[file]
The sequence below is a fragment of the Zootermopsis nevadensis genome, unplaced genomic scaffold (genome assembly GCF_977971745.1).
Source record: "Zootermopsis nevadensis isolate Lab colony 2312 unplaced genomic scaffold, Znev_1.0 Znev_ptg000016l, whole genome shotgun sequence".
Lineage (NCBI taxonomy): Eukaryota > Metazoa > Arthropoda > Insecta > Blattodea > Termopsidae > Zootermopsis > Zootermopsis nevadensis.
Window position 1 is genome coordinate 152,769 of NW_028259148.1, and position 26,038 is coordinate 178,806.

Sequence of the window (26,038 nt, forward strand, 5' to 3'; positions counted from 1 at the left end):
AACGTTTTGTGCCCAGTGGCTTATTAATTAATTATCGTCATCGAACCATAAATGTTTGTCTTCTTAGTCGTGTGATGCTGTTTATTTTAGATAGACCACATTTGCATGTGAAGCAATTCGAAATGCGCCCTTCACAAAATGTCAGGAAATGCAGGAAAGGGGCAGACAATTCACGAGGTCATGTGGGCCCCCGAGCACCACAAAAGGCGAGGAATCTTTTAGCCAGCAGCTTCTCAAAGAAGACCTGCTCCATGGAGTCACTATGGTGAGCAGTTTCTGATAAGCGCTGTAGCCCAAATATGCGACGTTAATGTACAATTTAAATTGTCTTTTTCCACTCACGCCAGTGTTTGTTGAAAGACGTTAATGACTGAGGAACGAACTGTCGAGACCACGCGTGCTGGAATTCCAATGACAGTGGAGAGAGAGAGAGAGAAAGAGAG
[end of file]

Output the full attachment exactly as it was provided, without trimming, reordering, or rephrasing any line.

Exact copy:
The sequence below is a fragment of the Zootermopsis nevadensis genome, unplaced genomic scaffold (genome assembly GCF_977971745.1).
Source record: "Zootermopsis nevadensis isolate Lab colony 2312 unplaced genomic scaffold, Znev_1.0 Znev_ptg000016l, whole genome shotgun sequence".
Lineage (NCBI taxonomy): Eukaryota > Metazoa > Arthropoda > Insecta > Blattodea > Termopsidae > Zootermopsis > Zootermopsis nevadensis.
Window position 1 is genome coordinate 152,769 of NW_028259148.1, and position 26,038 is coordinate 178,806.

Sequence of the window (26,038 nt, forward strand, 5' to 3'; positions counted from 1 at the left end):
AACGTTTTGTGCCCAGTGGCTTATTAATTAATTATCGTCATCGAACCATAAATGTTTGTCTTCTTAGTCGTGTGATGCTGTTTATTTTAGATAGACCACATTTGCATGTGAAGCAATTCGAAATGCGCCCTTCACAAAATGTCAGGAAATGCAGGAAAGGGGCAGACAATTCACGAGGTCATGTGGGCCCCCGAGCACCACAAAAGGCGAGGAATCTTTTAGCCAGCAGCTTCTCAAAGAAGACCTGCTCCATGGAGTCACTATGGTGAGCAGTTTCTGATAAGCGCTGTAGCCCAAATATGCGACGTTAATGTACAATTTAAATTGTCTTTTTCCACTCACGCCAGTGTTTGTTGAAAGACGTTAATGACTGAGGAACGAACTGTCGAGACCACGCGTGCTGGAATTCCAATGACAGTGGAGAGAGAGAGAGAGAAAGAGAG